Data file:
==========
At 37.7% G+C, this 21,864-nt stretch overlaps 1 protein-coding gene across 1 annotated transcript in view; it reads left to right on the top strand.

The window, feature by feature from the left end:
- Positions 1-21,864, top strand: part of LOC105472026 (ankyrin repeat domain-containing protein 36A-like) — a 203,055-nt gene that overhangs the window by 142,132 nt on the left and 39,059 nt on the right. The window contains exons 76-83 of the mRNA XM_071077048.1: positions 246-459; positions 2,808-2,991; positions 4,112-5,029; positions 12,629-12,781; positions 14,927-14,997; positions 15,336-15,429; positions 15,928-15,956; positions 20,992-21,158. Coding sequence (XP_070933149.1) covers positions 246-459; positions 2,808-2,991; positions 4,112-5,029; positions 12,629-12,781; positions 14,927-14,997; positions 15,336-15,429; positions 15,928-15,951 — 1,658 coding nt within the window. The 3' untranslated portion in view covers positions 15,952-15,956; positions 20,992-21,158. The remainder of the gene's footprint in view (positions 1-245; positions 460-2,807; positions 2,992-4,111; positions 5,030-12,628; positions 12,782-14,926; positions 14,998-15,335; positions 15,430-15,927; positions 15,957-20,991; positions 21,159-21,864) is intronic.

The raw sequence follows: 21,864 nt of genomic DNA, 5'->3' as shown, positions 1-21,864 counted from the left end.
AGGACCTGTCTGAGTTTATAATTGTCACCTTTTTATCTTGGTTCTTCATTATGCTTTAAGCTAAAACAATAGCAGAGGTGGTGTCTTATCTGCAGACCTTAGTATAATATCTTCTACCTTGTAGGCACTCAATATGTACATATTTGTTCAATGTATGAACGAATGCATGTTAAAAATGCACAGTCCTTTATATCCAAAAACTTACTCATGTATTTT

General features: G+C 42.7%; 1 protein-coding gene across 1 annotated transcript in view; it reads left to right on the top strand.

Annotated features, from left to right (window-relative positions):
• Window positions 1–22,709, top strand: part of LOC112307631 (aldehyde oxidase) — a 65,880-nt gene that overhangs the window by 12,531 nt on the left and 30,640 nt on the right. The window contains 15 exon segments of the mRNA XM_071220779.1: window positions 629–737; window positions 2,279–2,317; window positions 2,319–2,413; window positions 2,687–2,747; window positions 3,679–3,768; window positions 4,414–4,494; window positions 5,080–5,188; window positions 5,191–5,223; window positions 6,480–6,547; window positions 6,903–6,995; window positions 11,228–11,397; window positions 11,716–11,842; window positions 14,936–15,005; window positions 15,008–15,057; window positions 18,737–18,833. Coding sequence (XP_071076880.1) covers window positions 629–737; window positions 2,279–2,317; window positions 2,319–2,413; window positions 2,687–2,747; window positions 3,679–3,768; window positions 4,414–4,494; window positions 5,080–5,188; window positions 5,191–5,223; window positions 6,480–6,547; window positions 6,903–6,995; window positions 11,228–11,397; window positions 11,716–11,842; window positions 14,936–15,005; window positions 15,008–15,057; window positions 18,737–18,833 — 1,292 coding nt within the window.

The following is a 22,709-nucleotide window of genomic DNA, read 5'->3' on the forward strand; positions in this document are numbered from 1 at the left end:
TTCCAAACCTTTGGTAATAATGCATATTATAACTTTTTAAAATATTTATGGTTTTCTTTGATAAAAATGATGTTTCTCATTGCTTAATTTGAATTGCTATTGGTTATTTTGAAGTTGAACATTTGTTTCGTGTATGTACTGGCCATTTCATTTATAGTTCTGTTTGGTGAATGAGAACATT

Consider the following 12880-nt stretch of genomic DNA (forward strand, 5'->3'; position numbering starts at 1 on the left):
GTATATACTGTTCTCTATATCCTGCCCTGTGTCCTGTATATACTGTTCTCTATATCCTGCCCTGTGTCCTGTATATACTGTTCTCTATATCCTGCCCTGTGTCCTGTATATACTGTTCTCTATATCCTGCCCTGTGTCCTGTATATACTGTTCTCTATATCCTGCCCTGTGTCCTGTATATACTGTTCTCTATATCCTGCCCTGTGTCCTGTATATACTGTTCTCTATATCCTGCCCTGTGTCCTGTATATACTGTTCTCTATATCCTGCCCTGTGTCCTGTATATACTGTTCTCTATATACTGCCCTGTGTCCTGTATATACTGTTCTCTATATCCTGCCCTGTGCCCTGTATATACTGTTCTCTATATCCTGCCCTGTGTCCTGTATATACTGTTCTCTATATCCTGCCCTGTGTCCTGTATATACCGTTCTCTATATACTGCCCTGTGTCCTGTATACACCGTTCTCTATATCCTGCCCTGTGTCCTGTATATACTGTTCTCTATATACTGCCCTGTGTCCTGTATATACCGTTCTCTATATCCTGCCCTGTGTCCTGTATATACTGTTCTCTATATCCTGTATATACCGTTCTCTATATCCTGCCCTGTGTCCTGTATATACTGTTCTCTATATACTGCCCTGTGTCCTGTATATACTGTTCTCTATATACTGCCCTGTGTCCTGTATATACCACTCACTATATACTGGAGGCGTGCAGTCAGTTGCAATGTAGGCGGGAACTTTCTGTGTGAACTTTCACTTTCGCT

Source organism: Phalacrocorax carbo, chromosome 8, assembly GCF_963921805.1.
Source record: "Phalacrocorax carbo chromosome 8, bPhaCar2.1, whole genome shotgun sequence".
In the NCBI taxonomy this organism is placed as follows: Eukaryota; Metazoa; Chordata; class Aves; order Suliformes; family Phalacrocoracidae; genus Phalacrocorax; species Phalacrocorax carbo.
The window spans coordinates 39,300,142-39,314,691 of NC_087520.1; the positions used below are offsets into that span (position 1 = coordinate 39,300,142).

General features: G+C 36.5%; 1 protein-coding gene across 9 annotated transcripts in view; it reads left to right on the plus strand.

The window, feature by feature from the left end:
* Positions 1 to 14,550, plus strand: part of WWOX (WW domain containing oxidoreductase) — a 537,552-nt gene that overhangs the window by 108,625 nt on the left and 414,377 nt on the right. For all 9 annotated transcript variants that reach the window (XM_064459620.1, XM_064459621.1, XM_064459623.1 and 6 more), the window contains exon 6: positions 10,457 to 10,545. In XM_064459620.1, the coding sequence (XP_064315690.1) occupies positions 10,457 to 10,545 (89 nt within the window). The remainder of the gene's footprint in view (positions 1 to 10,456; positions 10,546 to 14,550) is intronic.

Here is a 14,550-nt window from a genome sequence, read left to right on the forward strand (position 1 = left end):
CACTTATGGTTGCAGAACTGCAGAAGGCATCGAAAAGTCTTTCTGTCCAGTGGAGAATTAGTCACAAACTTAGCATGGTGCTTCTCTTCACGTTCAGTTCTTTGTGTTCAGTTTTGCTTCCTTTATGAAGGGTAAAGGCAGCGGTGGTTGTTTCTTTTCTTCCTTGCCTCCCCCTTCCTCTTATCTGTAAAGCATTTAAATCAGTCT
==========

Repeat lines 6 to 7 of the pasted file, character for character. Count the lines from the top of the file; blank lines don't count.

General features: G+C 42.7%; 1 protein-coding gene across 1 annotated transcript in view; it reads left to right on the top strand.

Annotated features, from left to right (window-relative positions):